From Cahiers du Cinéma #334/355, avril 1982 (a special issue called “Made in USA”). I wrote this commissioned article (about two of Robert Altman’s stage productions) in English, while working with Serge Daney in New York on a number of other assignments. The French text is all I have now, and I’ve decided to reproduce it here because it’s the only account of these productions that I know about that are written from a filmic perspective, and the recent release on an Olive Films Blu-Ray of Come Back to 5 & Dime Jimmy Dean, Jimmy Dean (the Altman film, which for me removes most of the major virtues of the Broadway production) makes this perspective all the more relevant….Reproducing this French text has entailed a lot of retyping, and I hope I haven’t made too many mistakes. (I’ve also corrected a few typos, including “Atlman” for “Altman”.) -– J.R.
Après avoir vendu sa maison de production, Lion’s Gate Films, l’année dernière, Robert Altman a annoncé qu’il avait l’intention de se lancer dans une carrière théâtrale, il a d’abord mis en scène à Los Angeles deux petites pièces expérimentales en un acte écrites par Frank South; dans I’une, il n’y a que deux personnages (chacun tenant séparément un monologue et n’échangeant aucun dialogue) ; l’autre n’a qu’un personnage (qui fait un monologue tenant du tour de force).… Read more »
From American Film (April 1982). — J.R.
The Film in History: Restaging the Past by Pierre Sorlin. Barnes & Noble, $21.50.
Feature Films as History edited by K.R.M. Short. University of Tennessee Press, $16.50.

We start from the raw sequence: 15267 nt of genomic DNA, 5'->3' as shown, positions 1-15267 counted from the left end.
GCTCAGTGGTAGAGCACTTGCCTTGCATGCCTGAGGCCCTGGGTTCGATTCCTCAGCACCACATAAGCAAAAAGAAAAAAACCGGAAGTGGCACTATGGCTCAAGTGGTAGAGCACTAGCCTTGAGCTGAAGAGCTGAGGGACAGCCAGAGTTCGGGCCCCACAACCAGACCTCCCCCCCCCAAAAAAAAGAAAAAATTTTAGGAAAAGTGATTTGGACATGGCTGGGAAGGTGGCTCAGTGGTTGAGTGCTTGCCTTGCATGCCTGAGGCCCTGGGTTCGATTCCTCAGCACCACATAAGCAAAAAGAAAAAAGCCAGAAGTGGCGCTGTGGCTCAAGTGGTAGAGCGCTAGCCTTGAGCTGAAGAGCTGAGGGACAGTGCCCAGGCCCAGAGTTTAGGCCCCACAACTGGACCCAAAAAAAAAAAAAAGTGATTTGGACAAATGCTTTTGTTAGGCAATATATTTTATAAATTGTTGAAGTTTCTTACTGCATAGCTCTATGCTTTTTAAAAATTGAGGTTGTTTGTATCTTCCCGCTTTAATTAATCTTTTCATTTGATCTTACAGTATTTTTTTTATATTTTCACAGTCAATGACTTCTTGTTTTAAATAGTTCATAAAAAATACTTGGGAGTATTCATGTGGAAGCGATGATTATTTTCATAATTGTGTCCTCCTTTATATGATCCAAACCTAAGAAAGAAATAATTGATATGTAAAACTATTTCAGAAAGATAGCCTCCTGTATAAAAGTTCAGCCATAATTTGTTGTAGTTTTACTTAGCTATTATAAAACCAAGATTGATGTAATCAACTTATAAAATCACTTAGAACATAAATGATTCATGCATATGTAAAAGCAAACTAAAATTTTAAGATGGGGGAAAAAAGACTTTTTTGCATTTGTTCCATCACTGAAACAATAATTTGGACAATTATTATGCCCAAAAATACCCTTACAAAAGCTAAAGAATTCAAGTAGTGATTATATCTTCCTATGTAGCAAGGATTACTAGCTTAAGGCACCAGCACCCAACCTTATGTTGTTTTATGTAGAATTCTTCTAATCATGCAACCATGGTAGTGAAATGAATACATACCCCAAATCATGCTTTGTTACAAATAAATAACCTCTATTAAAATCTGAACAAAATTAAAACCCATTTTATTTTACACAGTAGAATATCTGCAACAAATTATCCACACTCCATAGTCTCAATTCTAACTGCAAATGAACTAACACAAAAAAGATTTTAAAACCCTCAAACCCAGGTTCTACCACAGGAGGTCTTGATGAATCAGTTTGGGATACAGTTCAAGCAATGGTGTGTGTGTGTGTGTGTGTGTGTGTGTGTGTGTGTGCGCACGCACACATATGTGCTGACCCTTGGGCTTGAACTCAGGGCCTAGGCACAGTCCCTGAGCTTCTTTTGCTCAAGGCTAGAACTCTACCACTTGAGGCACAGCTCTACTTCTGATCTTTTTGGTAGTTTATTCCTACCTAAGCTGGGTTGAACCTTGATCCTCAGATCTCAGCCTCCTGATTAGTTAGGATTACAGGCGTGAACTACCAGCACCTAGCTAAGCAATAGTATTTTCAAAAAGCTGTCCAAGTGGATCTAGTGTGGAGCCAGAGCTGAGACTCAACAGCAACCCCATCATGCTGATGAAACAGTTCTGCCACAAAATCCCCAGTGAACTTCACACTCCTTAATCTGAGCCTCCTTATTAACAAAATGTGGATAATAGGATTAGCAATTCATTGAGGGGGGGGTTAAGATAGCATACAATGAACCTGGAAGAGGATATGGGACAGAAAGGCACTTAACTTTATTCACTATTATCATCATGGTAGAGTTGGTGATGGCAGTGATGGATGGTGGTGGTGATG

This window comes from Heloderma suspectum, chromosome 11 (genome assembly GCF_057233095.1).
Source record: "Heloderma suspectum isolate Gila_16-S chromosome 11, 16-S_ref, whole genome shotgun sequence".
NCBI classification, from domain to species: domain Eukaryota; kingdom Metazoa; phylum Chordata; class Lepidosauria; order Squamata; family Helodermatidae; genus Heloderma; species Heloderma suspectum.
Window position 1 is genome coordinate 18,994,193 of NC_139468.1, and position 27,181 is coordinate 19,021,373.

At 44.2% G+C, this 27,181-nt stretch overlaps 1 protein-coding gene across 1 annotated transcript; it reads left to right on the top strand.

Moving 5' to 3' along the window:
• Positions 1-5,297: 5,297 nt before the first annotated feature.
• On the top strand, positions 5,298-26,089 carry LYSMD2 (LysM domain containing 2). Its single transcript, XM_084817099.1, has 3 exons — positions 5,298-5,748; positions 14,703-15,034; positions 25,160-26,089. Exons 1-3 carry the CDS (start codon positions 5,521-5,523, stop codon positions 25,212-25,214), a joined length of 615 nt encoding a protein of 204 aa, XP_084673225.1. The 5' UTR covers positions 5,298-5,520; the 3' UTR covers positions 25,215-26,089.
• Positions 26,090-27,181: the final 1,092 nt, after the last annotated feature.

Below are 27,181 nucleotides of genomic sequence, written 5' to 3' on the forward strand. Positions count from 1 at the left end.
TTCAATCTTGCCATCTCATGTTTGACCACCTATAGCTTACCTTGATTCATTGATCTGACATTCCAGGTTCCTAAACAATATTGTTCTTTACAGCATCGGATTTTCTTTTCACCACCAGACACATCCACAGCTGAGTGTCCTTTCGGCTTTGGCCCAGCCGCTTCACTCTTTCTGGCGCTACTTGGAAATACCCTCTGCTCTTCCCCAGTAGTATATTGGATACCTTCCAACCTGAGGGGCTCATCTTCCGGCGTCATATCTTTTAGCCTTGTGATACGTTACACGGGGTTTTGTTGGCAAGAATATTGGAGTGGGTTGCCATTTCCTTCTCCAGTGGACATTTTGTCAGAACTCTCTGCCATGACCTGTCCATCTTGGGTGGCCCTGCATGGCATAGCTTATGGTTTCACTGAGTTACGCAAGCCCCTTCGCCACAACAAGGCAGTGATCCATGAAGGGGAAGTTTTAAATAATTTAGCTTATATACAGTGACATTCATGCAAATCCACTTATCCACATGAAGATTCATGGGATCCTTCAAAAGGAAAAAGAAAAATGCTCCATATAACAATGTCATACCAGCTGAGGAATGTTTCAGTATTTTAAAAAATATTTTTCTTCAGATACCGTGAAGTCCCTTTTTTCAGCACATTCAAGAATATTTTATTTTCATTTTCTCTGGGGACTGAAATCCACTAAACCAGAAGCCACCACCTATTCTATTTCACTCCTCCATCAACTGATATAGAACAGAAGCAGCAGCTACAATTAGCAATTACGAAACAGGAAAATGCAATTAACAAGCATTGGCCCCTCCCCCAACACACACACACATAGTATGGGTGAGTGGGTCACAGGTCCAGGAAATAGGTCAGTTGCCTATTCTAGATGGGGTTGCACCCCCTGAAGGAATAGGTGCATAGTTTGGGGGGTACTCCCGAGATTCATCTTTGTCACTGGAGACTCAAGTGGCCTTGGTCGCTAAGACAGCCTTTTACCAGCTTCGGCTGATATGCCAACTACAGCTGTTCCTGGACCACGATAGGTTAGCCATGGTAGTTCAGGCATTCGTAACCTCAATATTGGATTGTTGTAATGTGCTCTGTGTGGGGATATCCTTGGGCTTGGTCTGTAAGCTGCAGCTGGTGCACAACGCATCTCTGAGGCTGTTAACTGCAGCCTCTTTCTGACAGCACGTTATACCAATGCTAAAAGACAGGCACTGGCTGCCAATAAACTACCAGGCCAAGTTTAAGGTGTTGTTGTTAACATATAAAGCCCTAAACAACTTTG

Vietnam on Film: From “The Green Berets” to “Apocalypse Now” by Gilbert Adair. Proteus, $13.95.
What is a historical film? Sociologist and cultural historian Pierre Sorlin concludes a comparison between two French films about the French Revolution released during the mid-thirties — Abel Gance’ s Napoleon Bonaparte and Jean Renoir’s La Marseillaise — with a succinct formula for his provocative working assumption in The Film in History. “A historical film,” he writes, “is a reconstruction of the social relationship which, using the pretext of the past, reorganizes the present.”
It’s an interesting notion to try out on all the films that we regard as historical. To get a proper fix on Reds, for instance, one has to consider not only the years 1915 to 1920, during which the portrayed events take place, but also the much more immediate past, during which the movie was being formulated and put together, and the present, during which it is being seen and understood. Thus the relatively short shrift paid in the film to class differences – a fundamental issue in John Reed’s life — can be ascribed in part to the basically middle-class orientation of the student revolts in the sixties, which have a lot to do with the way that we currently regard radical politics.… Read more »